Names are meaningful and special. Names can be very visionary, in that they seem to characterize a specific quality or goal of an individual’s life. For example, I know a couple who named their daughter Mercy, and she grew up to become a most compassionate nurse and caregiver.

God has a thing for names!
In scripture God uses His name(s) to convey meaning and to help us understand Him.  Knowing the names of God provides a deeper knowledge of Him, an intimate connection. In John 10:3, 14, Jesus clarifies His deep personal relationship with His sheep (followers) through His use of their names.

“The gatekeeper opens the gate for him, and the sheep listen to his voice. He calls His own sheep by name and leads them out. … I know my sheep and my sheep know me—“John 10:3, 14

Names establish connection. Knowing God by name brings about trust in His character and thus a deeper intimacy with God. The names used of God and by God for Himself, reveal His character and ways of interacting with and on behalf of us. The more we know God, the deeper our intimacy with Him will become. In Psalm 9:10, the Psalmist declares that knowing God’s name(s) leads to trust in God.

“The Lord is a refuge for the oppressed, a stronghold in times of trouble.
Those who know your name trust in you,
 for you, Lord, have never forsaken those who seek you.”

In Psalm 91:14, we see a similar connection with one of God’s names. We see this connection that the believer holds fast to God because he knows God’s name, and God responds protection and deliverance,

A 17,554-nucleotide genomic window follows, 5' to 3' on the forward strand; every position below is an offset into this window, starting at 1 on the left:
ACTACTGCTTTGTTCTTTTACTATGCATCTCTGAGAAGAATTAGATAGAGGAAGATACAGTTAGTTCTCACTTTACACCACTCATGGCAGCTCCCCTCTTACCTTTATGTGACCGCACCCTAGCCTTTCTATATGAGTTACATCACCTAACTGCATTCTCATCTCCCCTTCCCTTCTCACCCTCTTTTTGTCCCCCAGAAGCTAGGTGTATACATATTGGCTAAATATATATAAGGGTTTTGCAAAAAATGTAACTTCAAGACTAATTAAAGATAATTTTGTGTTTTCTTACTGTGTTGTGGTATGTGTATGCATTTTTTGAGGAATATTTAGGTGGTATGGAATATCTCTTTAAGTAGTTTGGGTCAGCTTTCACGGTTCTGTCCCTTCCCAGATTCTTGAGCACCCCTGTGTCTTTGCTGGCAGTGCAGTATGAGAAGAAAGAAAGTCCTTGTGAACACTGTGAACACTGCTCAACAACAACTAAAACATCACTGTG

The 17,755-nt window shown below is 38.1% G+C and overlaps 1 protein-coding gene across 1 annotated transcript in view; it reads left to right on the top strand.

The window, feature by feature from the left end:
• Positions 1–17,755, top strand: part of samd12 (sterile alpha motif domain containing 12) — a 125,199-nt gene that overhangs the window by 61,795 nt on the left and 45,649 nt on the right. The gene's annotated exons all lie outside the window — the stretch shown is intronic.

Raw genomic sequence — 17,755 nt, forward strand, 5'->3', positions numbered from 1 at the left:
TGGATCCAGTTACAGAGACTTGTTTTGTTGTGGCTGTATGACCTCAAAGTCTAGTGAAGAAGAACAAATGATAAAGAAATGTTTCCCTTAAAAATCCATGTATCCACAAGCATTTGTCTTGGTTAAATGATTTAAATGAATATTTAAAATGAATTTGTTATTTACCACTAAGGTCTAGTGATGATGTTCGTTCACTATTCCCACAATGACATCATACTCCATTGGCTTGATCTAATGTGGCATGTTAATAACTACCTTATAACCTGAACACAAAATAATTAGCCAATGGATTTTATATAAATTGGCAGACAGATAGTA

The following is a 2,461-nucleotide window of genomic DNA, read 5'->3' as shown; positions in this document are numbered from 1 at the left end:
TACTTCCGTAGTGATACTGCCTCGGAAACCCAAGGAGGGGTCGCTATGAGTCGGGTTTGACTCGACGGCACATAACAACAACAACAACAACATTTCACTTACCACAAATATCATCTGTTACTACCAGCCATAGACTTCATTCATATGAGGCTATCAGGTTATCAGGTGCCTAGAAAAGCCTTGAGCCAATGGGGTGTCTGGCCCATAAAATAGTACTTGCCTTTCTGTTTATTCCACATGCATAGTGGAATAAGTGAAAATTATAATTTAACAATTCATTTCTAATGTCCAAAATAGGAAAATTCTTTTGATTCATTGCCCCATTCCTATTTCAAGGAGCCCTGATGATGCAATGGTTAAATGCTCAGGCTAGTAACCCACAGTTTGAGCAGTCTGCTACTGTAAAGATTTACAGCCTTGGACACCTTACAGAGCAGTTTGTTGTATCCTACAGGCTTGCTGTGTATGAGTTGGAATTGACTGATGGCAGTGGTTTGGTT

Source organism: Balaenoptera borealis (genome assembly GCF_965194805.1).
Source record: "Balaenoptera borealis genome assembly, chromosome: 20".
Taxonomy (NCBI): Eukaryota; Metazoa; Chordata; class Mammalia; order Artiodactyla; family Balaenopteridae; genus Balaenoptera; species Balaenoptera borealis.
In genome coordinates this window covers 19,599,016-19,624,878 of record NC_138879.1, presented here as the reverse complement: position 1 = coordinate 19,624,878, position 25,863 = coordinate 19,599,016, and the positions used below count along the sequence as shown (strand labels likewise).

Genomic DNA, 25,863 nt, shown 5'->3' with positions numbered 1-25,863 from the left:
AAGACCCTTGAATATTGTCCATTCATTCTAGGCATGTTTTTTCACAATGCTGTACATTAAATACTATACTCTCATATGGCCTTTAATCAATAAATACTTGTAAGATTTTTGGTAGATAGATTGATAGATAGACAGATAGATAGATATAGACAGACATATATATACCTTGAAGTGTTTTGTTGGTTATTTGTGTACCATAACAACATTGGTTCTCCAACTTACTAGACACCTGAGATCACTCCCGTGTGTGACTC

“Because he holds fast to Me in love, I will deliver him; I will protect him, because he knows My name. Ps. 91:14 (ESV)

God’s nature and character is represented in His names and titles. Some of these names include: Champion, Refuge, Savior, Deliverer, Rock, Fortress, High Tower, King of Glory, the Most High God, God Almighty, the Lord of Hosts, and so on.

Addressing God Intimately
The language used in the Psalms provides a window into the intimacy that can exist between God and man.  What are some of the ways psalmists addressed and referred to God?

God, the One Enthroned on High
In Psalm 113:5-8, we see God’s name expanded to indicate His superlatively high, majestic position above man.

“Who is like the LORD our God, the One enthroned on high? He humbles Himself to behold the heavens and the earth. He raises the poor from the dust and lifts the needy from the dump
to seat them with nobles, with the princes of His people.”

We get a deeper understanding of God when we understand His position as “the One enthroned on high,” meaning God is Sovereign Lord overall. This God who is Sovereign and Most High God bends humbly towards us who are poor and lowly. He bends down and brings us up.

Psalm 18:35 provides a clear and accurate picture of this when the psalmist says:

  • “You have given me the shield of Your salvation; Your right hand upholds me, and Your humility exalts me.” HCSB
  • “Then You give me the shield of Your salvation. Your right hand sustains me, and You stoop down to lift me up.” Ps. 18:35 EHV

God did this for you and me.  I am a sinner and of lowly heritage, but I have been lifted up out of my sin and brought near to God, through the sacrifice of Jesus, and He has made me a priest unto Him and a member of His royal family.

  • “…remember that at that time you were separate from Christ, alienated from the commonwealth of Israel, and strangers to the covenants of the promise, without hope and without God in the world. But now in Christ Jesus you who once were far away have been brought near through the blood of Christ Ephesians 2:12-13 
  • “But you are a chosen people, a royal priesthood, a holy nation, a people for God’s own possession, to proclaim the virtues of Him who called you out of darkness into His marvelous light.” 1 Peter 2:9.